- Name: William GOATE
- D.O.B: 12th Jan, 1836
- D.O.A: 6th Mar, 1858
- D.O.D: 24th Oct, 1901
- Award: Victoria Cross
- Occupation at time of action: Lance Corporal, 9th (Queen’s Royal) Lancers, 1st Cavalry Brigade
- Book: The Complete History - Volume 1
The Racecourse, Lucknow, India 6 March 1858
6 March 1858
The Indian Mutiny 1857-59
On 2 March 1858, Sir Colin Campbell’s force reached the outskirts of Lucknow and occupied the Dilkusha Palace to the south-east of the city. The city was defended by 100,000 armed men and about 100 guns. On 5 March Major General T H Franks’ column arrived and Campbell had bridges constructed across the Gumti near the Dilkusha. Before sunrise on the 6th, British troops under Sir James Outram crossed the Gumti and marched north. At the Racecourse they were attacked by a large body of enemy cavalry. Outram’s cavalry drove them off and, led by Major Percy Smith, went in hot pursuit, reaching the enemy’s infantry posts. Here Smith was shot dead. Lance Corporal W Goate, 9th Lancers, tried to bring back his body as did Cornet Sneyd. Both failed, but Goate was awarded the VC for his gallantry in the attempt. Outram’s force camped at Ismailganj, east of the city on the Fyzabad road.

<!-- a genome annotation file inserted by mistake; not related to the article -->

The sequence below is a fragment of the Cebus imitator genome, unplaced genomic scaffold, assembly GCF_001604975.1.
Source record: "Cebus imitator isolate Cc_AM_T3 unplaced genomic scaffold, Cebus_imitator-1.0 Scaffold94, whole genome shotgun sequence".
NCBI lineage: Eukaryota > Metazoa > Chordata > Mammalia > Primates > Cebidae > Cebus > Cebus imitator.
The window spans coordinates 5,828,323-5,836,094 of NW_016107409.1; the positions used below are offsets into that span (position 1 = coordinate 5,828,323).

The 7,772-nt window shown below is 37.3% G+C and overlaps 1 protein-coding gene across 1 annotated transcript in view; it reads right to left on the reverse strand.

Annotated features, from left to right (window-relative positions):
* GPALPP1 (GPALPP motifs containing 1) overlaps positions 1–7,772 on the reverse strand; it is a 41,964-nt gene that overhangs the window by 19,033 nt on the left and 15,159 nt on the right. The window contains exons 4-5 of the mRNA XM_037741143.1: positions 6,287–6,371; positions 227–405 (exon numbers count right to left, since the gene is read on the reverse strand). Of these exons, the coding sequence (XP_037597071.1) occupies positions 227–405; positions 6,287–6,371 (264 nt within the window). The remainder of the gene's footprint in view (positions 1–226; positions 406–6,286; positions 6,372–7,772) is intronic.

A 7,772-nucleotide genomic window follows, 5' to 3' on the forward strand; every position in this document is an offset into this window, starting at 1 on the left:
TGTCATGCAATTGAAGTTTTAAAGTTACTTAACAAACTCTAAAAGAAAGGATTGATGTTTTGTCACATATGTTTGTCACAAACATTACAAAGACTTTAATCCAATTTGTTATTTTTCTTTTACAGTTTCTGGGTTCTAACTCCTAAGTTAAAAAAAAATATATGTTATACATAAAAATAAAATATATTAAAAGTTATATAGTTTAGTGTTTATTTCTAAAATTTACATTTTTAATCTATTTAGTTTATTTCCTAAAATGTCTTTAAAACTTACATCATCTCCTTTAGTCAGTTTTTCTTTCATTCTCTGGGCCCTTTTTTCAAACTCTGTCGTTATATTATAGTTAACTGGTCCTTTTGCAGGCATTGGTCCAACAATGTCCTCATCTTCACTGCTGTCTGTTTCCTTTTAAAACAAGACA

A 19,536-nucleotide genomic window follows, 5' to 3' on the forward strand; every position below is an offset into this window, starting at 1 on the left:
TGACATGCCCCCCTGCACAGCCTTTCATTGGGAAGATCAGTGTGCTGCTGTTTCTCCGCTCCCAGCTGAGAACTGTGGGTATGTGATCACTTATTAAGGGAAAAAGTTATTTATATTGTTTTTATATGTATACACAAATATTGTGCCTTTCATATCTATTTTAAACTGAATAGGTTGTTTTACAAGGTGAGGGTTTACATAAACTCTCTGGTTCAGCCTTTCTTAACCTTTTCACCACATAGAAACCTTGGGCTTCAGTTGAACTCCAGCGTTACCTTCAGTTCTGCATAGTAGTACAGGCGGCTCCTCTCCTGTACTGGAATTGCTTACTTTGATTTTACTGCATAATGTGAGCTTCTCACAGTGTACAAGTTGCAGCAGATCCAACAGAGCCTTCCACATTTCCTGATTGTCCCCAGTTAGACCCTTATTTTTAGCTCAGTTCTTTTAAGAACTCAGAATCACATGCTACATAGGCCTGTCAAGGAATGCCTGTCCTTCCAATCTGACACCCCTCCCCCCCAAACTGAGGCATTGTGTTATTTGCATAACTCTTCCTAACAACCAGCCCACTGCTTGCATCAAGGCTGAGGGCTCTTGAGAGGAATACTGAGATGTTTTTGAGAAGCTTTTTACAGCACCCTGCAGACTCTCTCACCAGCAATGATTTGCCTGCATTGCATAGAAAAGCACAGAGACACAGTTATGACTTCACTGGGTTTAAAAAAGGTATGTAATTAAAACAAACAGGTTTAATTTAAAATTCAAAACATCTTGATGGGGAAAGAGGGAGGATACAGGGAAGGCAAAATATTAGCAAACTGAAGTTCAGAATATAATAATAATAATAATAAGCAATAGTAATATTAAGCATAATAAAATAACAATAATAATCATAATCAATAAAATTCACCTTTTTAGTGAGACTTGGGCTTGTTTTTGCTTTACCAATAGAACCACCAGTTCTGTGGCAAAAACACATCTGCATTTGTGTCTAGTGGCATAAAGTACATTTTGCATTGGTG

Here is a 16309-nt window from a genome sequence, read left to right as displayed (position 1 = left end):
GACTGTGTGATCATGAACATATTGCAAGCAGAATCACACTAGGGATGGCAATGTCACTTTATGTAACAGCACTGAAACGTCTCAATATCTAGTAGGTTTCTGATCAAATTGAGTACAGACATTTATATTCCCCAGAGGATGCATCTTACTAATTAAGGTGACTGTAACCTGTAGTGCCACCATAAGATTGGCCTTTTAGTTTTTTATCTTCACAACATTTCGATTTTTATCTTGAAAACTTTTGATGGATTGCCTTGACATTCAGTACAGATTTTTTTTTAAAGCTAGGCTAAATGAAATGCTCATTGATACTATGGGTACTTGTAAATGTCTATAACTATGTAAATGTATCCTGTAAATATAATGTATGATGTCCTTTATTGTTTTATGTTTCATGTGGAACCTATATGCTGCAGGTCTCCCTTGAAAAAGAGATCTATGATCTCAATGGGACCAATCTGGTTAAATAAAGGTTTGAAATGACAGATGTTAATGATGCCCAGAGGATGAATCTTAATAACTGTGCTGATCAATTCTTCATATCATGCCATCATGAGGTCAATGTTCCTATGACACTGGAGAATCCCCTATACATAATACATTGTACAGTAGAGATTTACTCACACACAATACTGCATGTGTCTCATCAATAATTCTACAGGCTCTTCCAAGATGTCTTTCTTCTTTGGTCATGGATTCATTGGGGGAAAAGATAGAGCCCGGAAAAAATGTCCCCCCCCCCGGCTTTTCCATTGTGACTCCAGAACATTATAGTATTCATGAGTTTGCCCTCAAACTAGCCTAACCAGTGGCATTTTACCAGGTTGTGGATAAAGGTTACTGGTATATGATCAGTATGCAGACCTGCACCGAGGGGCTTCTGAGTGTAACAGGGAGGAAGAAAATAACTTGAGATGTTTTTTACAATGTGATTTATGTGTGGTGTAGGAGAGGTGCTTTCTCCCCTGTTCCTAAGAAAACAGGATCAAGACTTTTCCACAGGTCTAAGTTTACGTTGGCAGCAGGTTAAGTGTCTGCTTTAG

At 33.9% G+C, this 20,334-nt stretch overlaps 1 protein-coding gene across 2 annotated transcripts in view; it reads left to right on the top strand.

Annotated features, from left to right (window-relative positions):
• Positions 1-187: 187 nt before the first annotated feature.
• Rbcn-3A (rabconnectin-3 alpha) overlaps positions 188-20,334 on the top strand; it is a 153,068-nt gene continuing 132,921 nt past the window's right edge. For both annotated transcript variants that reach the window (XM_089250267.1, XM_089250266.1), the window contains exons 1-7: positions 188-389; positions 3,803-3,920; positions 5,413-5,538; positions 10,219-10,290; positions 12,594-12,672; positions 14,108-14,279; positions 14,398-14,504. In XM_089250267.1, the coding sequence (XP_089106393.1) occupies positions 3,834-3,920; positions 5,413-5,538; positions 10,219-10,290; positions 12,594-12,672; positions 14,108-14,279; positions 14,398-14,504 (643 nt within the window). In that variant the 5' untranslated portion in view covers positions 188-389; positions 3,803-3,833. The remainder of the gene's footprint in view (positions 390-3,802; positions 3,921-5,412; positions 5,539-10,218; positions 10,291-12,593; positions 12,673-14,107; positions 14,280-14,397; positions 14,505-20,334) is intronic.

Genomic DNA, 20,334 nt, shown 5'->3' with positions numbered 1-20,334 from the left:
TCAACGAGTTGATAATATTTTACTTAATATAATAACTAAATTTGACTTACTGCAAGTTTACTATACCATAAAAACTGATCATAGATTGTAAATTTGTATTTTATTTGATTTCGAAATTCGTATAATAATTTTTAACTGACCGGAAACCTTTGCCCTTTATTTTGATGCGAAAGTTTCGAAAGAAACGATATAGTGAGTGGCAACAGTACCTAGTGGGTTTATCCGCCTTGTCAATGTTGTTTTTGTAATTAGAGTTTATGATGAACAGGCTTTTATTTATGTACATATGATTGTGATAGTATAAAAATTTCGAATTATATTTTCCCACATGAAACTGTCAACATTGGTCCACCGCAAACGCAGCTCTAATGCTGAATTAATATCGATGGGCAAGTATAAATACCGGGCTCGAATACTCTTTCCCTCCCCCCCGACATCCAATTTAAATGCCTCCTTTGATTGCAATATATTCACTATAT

For conspicuous gallantry at Lucknow, on the 6th of March, 1858, in having dismounted, in the presence of a number of the enemy, and taken up the body of Major Smyth, 2nd Dragoon Guards, which he attempted to bring off the field, and after being obliged to relinquish it, being surrounded by the enemy’s cavalry, he went a second time under a heavy fire to recover the body. Despatch from Major-General Sir James Hope Grant, K.C.B., dated 8th April, 1858.